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Ontario's Speaker of the Legislature has banned me indefinitely from the province's legislative precincts. My crime was to publicly question the provincial government's authoritarian style. If I disobey the ruling, I'll be charged under the Trespass to Property Act. Being banned from Queen's Park is part of a much larger story -- the story of how the public and now the Opposition members have been squeezed out of Ontario's governing process. Will this spread to other provinces?

When the news about Alberta's Bill 11 emerged in April, I thought how little Premier Ralph Klein had learned from his Mike Harris. Bill 11 was controversial, allowing private hospitals to operate in what many saw as a deliberate flouting of the principles of medicare. But Mr. Klein permitted public deputations at the committee stage, and let people into the Legislature to watch the debate. Of course, when the government declared its intention to push ahead despite the protests, things blew up. Committee hearings were terminated, access to the Legislature was restricted. The debate ended with closure.

But Mr. Harris did these things long ago. He and his advisers realized in 1995 that the Common Sense Revolution could never be implemented within the normal processes of Canadian parliamentary democracy. It was too controversial and the ideology could not withstand reasoned debate. So he cut the public out of the governing process. Now, five years on, virtually every bill the Ontario government introduces is accompanied by a time-allocation motion, which limits debate and public input. This isn't the dreaded closure, which stops a debate that's been dragging on for a long time: This process pre-empts debate.

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It's a blitzkrieg style of governing. Last fall, the Ontario Legislature met for a total of 34 days, during which the government introduced and passed 11 bills, most of which were complex and controversial. Public hearings were prohibited on all but one bill, where show hearings were permitted for two hours.

Bill 25, part of that package, amalgamated three urban areas around Ottawa Carleton, Sudbury and Hamilton. It restructured Toronto's city council, and amended about 30 different statutes. When the time-allocation motion was introduced on Bill 25 to prevent committee hearings, I rose in the public gallery of the Legislature to demand that the speaker rule the motion out of order because it silenced people on issues that affected them directly. I was thrown out. The government steamrolled onward.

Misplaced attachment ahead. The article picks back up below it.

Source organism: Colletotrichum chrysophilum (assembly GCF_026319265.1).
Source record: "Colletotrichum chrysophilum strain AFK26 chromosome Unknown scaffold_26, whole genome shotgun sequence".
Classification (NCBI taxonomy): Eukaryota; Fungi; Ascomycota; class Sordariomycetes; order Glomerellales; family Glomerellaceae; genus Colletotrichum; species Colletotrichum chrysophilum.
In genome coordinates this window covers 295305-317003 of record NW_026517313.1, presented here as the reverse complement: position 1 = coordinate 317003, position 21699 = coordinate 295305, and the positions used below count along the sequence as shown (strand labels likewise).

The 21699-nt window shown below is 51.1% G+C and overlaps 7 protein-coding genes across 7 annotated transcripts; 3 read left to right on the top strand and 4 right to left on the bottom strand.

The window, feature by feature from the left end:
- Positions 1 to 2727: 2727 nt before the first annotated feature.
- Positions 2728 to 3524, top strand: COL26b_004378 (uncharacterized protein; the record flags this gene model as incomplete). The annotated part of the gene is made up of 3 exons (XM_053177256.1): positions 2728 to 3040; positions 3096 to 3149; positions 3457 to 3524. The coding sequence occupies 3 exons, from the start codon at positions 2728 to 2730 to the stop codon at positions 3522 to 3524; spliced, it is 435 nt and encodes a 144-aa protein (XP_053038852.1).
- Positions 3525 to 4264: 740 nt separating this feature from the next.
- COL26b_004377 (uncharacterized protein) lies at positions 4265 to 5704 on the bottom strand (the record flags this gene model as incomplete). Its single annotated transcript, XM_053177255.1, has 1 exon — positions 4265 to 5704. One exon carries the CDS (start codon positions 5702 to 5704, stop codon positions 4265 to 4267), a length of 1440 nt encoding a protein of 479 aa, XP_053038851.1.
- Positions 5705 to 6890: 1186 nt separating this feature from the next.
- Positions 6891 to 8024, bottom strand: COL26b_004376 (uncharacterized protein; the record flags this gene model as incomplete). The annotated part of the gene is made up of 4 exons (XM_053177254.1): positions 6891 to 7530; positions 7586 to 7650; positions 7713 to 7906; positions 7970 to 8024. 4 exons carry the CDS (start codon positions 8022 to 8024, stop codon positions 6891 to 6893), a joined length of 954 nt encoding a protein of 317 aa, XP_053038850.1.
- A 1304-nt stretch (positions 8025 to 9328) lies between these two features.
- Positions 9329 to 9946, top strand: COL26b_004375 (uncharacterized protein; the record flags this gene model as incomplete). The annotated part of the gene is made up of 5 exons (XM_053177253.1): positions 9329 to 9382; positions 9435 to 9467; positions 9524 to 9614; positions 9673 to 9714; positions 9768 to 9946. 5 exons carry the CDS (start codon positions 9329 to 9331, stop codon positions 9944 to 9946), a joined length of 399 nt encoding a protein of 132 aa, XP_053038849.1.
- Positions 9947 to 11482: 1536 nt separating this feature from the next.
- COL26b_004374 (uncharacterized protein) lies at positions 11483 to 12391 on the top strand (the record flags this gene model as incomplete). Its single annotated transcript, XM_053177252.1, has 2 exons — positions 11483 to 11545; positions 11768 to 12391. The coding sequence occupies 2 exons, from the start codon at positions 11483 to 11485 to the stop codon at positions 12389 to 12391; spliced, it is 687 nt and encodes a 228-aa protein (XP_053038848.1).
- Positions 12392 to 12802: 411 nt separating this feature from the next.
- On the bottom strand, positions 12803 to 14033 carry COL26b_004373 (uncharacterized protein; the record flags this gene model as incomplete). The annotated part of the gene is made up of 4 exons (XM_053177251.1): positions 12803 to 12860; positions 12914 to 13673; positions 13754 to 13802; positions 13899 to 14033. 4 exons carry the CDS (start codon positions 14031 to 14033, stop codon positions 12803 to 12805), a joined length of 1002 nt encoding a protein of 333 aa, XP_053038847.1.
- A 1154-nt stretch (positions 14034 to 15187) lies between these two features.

Now the government has moved to the next stage, shutting out Opposition members. Most time-allocation motions now state that after a certain time (usually 4.30 pm), "the chair of the committee shall interrupt proceedings and shall, without further debate or amendment, put [that is, vote on]every question to dispose of all remaining sections of the bill and any amendments thereto."

Thus, a month ago when the Committee on Justice and Social Affairs was considering the second of 46 amendments suggested to Bill 62, the chair noted it was 4.30 pm, and debate on amendments was not permitted. From the audience, I objected -- in a democracy debate is always possible, and it is one of the jobs of committees. For this intervention I was thrown out again. I later learned that the chair of the Justice and Social Affairs Committee continued to block all debate and comment by committee members, including challenges that certain motions were out of order.

I've been banned because I support public input on legislative proposals and debate among elected members. Who would have thought that dire penalties would result from making such a basic demand anywhere in Canada? John Sewell, a former mayor of Toronto, writes the Citystate column for Eye Weekly.

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